The Editor's Path
Secret to survival: work with amazing people.
In our cultural mythology, the writer enjoys special status. As a lone truth-teller, the writer pounds away at the keyboard and spins tales of pathos, knowledge and adventure that entrance millions of readers.
The editor? Not so much. Editors have been receding from pop culture faster than my hairline. The cigar-chewing, order-barking, bottle-of-scotch-in-the-desk-drawer ogre seems to have disappeared—like the typewriter.
Not surprisingly, writers have a lot to say about editors. They paint editors as obstacles, thick-skulled meddlers who live to ruin perfect prose and demand countless changes. A writers’ joke: “How many editors does it take to change a light bulb? Only one, but first he has to rewire the entire building.”
But this column isn’t meant to opine about my profession. This is a paean to another editor who defied these traits and a writer who illuminated the depths of public health issues.
Hopkins Bloomberg Public Health has a daunting mission: Expertly and engagingly cover everything from cell apoptosis to e-cigarettes, malaria to health policy, guns to genes ... Only great people make this possible.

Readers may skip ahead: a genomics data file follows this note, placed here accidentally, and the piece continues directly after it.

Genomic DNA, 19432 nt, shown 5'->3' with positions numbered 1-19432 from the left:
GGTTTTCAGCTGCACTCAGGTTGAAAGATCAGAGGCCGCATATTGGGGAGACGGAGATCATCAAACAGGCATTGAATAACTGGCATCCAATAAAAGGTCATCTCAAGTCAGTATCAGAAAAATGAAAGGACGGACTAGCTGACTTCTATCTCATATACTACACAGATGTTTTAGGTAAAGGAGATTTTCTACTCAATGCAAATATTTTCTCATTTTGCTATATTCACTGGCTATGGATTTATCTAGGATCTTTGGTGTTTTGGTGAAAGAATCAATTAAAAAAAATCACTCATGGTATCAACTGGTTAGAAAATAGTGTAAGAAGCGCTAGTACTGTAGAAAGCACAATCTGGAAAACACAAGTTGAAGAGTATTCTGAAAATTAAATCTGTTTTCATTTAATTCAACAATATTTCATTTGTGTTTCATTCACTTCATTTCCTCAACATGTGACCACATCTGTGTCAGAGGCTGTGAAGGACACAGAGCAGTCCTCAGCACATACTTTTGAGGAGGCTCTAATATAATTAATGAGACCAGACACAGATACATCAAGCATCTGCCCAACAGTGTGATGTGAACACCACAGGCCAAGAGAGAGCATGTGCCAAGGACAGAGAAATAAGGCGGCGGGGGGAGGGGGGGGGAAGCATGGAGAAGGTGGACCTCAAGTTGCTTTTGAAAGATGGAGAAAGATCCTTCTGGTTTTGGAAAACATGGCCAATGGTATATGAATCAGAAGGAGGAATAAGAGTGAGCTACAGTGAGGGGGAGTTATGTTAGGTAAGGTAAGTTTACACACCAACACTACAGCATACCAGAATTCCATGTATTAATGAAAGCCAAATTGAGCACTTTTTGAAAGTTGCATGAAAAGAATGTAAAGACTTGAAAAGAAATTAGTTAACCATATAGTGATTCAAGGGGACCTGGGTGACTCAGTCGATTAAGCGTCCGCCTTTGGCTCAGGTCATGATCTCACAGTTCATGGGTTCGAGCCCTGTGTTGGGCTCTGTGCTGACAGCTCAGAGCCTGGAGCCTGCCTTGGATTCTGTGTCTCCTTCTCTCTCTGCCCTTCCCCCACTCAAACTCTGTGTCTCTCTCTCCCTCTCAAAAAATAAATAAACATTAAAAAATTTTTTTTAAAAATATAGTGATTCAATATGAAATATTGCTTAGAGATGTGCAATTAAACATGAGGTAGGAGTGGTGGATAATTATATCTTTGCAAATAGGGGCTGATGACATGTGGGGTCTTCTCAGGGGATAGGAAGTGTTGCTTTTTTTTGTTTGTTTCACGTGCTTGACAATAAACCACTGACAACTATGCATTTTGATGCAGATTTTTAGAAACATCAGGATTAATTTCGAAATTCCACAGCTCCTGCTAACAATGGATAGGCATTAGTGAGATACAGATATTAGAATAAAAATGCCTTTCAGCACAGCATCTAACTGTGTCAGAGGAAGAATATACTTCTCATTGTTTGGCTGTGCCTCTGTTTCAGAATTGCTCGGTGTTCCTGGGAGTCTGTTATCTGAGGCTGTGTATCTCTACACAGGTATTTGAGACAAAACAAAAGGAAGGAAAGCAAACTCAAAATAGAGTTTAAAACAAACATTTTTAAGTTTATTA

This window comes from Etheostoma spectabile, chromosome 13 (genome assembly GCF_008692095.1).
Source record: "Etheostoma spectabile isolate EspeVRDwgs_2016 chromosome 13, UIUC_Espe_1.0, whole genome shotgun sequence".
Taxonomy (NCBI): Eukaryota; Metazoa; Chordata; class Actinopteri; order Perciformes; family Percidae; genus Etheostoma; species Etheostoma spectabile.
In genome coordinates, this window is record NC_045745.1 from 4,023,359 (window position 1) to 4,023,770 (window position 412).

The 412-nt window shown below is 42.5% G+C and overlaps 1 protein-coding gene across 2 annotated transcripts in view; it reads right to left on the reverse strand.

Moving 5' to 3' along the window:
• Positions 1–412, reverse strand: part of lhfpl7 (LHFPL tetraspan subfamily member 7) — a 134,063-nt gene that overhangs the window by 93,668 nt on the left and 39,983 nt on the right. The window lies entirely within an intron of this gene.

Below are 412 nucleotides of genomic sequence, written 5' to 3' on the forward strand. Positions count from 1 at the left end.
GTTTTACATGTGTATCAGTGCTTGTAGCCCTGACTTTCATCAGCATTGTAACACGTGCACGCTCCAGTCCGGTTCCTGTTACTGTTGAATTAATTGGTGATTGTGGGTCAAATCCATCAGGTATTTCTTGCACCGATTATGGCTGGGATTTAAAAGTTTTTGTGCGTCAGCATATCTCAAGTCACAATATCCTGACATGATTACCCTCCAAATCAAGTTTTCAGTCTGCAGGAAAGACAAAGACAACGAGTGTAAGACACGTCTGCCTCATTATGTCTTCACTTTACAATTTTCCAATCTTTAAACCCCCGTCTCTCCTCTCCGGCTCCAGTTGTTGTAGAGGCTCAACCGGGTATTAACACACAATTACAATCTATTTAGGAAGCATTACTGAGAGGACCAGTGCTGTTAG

Throughout my 16 years with this publication, I’ve relied on Sue De Pasquale, our consulting editor. Calm, creative and sharp, Sue has helped shape this publication. Confronted with a first draft of a story that doesn’t yet work, Sue offers great ideas to rescue it. I’d need a lot more space to say how much I’ve learned from her. Sue is moving on and will continue to edify the many other publications she edits as a talented consultant.
And there’s a writer I’ve worked with for 12 years. He’s brilliant, passionate and knows public health better than anyone. I’ve had the rare opportunity to work with and learn from him as well. He wrote amazing opinion pieces for us—columns that have bristled with insight, changed people’s lives and influenced the field of public health. He’s also been the consummate fact-checker and a talented copy editor of the magazine overall. Dean Mike Klag, it’s been an honor and a privilege. Thank you!